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The Holy of Holies

The link between the Old and New Testament Temples By Abbot Tryphon, December 6, 2019 Orthodox temples have kept to the same form and function since ancient times. Using the Old Testament Temple model, Orthodox churches are divided into several courts or spaces peculiar to their function. The Holy Table, upon which is celebrated the Eucharist, is situated at the east end of the building behind the Iconostasis (icon screen). This is a continuation of

The Dormition Fast: August Theophanies

Sermon preached by Fr. Antony Hughes on Sunday, August 10, 2014 The Reading is from the Gospel of St. Matthew. (14:22-34) The month of August is a month of theophanies. A theophany, from the Greek, literally means a “revelation of God”, not “from God”, but “of God.” The Transfiguration of Jesus is a theophany. God reveals himself present in Jesus Christ in this world. He shares his light and energy with us and with all

The Dormition Fast: The Earth Stood Still

By Fr. Stephen Freeman, August 20, 2014  Orthodox Christians commemorate the death (Dormition) of the Virgin Mary during the month of August (New Calendar, the 15th, Old Calendar, the 28th). For those for whom such feasts are foreign, it is easy to misunderstand what the Orthodox are about – and to assume that this is simply a feast to Mary because we like that sort of thing. Flippant attitudes fail to perceive the depths of the mystery

The Hidden Gospel

By Stephen Freeman, January 8, 2016  There is a genre of Scriptural writings that are described as “apocalyptic.” The book of Revelation, in Greek, is called “The Apocalypse.” Ezekiel and Daniel also have very strong passages described as apocalyptic. The term is very straightforward: it means “revealing what is hidden.” These books are described as “making known hidden things,” because their message is disguised under rather outlandish descriptions: beasts with ten horns, heavenly cities, and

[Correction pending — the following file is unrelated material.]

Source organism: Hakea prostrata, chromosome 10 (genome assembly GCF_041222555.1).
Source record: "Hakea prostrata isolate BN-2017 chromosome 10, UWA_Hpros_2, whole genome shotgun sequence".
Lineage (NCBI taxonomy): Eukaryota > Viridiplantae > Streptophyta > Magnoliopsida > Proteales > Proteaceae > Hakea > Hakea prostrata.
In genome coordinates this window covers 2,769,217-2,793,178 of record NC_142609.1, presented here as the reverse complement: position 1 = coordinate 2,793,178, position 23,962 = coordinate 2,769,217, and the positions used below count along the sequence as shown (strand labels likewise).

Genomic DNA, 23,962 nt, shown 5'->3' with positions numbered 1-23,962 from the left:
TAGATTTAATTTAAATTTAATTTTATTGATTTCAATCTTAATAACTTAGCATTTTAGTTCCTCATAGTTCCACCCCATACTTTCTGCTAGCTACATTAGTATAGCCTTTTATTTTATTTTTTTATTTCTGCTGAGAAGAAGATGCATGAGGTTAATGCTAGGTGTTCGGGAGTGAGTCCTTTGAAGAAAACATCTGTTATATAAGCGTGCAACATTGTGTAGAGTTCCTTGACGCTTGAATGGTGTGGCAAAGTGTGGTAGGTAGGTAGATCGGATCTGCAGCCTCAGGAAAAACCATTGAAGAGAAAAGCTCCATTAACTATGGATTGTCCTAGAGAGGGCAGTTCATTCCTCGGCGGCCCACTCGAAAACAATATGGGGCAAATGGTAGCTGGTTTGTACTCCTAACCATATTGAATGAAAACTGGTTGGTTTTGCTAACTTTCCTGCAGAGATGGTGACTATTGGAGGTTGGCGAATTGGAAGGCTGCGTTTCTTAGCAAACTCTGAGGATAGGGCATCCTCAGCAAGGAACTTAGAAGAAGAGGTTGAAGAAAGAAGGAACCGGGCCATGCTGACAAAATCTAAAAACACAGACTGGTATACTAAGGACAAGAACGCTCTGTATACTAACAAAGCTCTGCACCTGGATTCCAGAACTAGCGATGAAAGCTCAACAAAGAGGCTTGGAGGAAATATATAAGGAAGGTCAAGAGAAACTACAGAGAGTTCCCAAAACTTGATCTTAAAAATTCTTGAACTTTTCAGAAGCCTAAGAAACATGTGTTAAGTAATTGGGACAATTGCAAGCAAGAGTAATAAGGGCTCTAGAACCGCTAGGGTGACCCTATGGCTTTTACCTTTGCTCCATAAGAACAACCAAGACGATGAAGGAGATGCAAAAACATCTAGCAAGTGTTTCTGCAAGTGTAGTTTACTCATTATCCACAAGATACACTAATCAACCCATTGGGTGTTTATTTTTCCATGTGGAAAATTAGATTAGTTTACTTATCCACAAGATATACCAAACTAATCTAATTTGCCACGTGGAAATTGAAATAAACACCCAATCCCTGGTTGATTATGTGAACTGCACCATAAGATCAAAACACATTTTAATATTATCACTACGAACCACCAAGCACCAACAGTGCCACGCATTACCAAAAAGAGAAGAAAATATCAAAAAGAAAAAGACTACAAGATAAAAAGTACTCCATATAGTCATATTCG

Reading Beneath the Words

By Fr. Stephen Freeman, January 3, 2016  The relationship between Old and New Testaments is much less straightforward than most people realize. A majority of Christians, particularly in our contemporary world, probably assume that their relationship is mostly historical, that the Old Testament is about things that happened before Christ while the New Testament speaks of Christ Himself and things that come later. That is “sort of” true, but not the real story. The New

ΧΡΙΣΤΟΣ ΑΝΕΣΤΗ! CHRIST IS RISEN! The Sixth Monday of Pascha: Bookends and the Resurrection

By Fr. Stephen Freeman, April 12, 2018 A series of recent conversations with a parishioner turned up the problem of “bookends,” that is, questions of the beginning and the end. It is only natural in our day and age to attack problems in this manner. “How did it start?” is a way of saying, “What is it?” The end, of course, is not so obvious, other than its connection with our insatiable desire to know how

ΧΡΙΣΤΟΣ ΑΝΕΣΤΗ! CHRIST IS RISEN! The Third Wednesday of Pascha: From Evening to Morning and from Darkness to Light

By Michael Haldas, Quotes of the Day for April 20, 2020 “From the beginning of the world’s creation until this time, the course of time was so divided that day preceded night, according to the order of primeval making. On this night, because of the mystery of our Lord’s resurrection, the order of time was changed. He rose from the dead during the night, and on the following day, He showed the effect of His

The Fourth Wednesday of Great Lent: Ten Suggestions for Lent

By His Eminence Archbishop Demetrios, Geron of America Meditate on the History of Salvation Think of the Lenten period as a time of meditating on the history of salvation.  Think about the creation of the universe and of Adam and Eve as the beginning of human life on earth.  Think about the fall of Adam and the entrance of sin in humanity.  We see in the hymnology of the liturgical book of Lent, the Triodion,

The Third Thursday of Great Lent. The Great and Holy Lenten Fast.

Modern science sees the value of the Church’s tradition of fasting By Abbot Tryphon, March 16, 2019 From Old Testament times, the people of God prepared for holy occasions with fasting and prayer, and the New Testament continued with this holy tradition. The Lord Himself fasted for forty days before beginning His earthly ministry, demonstrating the importance of fasting before starting any spiritual task. Christ even went so far as saying “When you fast” (Matt.

Bashing Heads

Troublesome passages of the Old Testament By Abbot Tryphon, November 17, 2019  It is important when reading the Old Testament, to remember that it was written as an account of a peoples’ journey to God. As the Israelites journey continued, they came to know God, little by little, through God’s self-revelation to their prophets, and their understanding of God expanded. Christ, as the Logos (the Word of God), was from the very beginning, and identified